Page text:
Secretary Clinton: Thanks, but no thanks.

Since post-revolution Egypt is now banging on the doors of democracy, US Secretary of State Hillary Clinton arrived in Cairo a few days ago to express support and the readiness of the American government to support our transition to democracy.

According to she also said the following:

We’ve had a lot of struggles along the way. We’ve had our own problems in overcoming divisions, fighting a civil war, reaching out to include women, people of different religions and backgrounds and races — all in the American democracy.

She forgot to mention genocide, imperialism, colonization, slavery, and exploitation of the world’s resources as other factors. In any case, I thank you for your support Secretary Clinton, but I hope you don’t take it personally when I tell you I genuinely and sincerely hope that our democracy looks nothing like yours.

Why? Because when I look at the way American citizens are treated by their own government, I can’t help but ask myself: What’s the point of democracy if the government can still get away with all that? Let me give just a few examples.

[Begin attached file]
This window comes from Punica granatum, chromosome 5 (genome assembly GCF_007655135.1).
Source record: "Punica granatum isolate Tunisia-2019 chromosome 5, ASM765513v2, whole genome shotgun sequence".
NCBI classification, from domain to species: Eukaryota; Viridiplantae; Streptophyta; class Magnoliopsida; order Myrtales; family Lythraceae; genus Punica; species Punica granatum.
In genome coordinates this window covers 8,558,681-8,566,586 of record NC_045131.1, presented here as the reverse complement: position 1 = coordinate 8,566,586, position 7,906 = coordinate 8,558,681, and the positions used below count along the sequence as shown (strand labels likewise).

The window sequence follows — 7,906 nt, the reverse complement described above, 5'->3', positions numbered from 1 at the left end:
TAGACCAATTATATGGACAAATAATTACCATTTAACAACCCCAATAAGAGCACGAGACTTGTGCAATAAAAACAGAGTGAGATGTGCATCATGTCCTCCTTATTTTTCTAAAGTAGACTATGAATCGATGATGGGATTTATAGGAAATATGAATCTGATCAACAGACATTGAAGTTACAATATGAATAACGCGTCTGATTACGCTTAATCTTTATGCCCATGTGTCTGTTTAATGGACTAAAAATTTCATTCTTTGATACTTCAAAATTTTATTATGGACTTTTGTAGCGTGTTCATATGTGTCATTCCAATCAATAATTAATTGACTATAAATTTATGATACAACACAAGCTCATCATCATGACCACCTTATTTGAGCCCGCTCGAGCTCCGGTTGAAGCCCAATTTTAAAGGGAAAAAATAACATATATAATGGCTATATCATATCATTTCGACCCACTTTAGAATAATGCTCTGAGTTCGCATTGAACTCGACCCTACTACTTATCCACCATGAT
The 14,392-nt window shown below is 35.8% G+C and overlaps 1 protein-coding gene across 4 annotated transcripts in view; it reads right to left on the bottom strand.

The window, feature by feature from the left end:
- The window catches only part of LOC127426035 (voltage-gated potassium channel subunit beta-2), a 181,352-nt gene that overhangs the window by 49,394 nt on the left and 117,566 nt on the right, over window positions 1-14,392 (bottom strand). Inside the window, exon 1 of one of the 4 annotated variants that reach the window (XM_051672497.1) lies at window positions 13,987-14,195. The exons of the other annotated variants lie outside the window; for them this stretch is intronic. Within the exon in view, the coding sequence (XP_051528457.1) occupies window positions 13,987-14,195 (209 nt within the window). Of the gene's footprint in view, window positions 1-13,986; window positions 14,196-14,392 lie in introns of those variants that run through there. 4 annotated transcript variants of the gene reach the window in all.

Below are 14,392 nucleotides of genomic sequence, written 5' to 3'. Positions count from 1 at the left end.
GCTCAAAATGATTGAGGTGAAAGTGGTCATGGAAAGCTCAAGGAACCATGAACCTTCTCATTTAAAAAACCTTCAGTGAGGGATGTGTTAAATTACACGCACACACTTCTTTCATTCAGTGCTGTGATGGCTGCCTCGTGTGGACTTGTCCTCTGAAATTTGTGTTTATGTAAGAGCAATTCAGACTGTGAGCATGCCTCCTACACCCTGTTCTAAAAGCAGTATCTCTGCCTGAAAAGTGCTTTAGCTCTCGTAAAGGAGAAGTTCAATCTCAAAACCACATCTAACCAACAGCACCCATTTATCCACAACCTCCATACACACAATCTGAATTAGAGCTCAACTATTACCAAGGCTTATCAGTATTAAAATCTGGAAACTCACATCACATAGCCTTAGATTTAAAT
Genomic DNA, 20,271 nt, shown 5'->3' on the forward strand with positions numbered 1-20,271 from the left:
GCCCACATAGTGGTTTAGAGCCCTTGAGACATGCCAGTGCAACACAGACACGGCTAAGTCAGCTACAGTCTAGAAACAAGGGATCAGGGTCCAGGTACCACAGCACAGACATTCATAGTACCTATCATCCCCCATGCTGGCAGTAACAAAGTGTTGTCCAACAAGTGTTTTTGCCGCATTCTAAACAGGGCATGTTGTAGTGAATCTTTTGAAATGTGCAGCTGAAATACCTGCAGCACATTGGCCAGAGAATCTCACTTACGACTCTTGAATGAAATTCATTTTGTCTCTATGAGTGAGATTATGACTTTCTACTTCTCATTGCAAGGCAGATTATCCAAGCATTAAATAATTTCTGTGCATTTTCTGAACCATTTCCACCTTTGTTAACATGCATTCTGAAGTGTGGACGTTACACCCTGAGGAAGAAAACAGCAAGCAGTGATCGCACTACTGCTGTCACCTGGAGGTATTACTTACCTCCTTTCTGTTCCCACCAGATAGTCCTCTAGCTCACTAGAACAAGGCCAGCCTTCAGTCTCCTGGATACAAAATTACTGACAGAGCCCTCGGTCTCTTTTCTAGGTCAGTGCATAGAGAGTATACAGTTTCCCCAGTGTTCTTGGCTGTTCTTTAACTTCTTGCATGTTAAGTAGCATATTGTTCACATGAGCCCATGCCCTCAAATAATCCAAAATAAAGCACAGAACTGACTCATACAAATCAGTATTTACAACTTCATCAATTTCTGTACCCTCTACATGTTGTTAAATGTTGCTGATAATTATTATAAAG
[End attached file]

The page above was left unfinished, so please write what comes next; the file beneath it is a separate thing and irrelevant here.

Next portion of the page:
Example Number 1

In Wisconsin, after around 100,000 people protested against a controversial piece of legislation that would sharply detract from the collective bargaining rights of public employees in the state. This was the largest protest ever seen by the state, larger than protests during the Vietnam war, and in addition to that, 14 senators fled the state in protest over the bill and in attempt to stall it. And yet, governor Scott Walker ignored all this and signed the bill anyway. You might wonder, how did he manage to pass this bill even though public opinion is clearly against it. DemocracyNow interviews a democratic state rep. who explains some of the mechanisms of passing this bill which manipulated the democratic process to effectively silence their voices.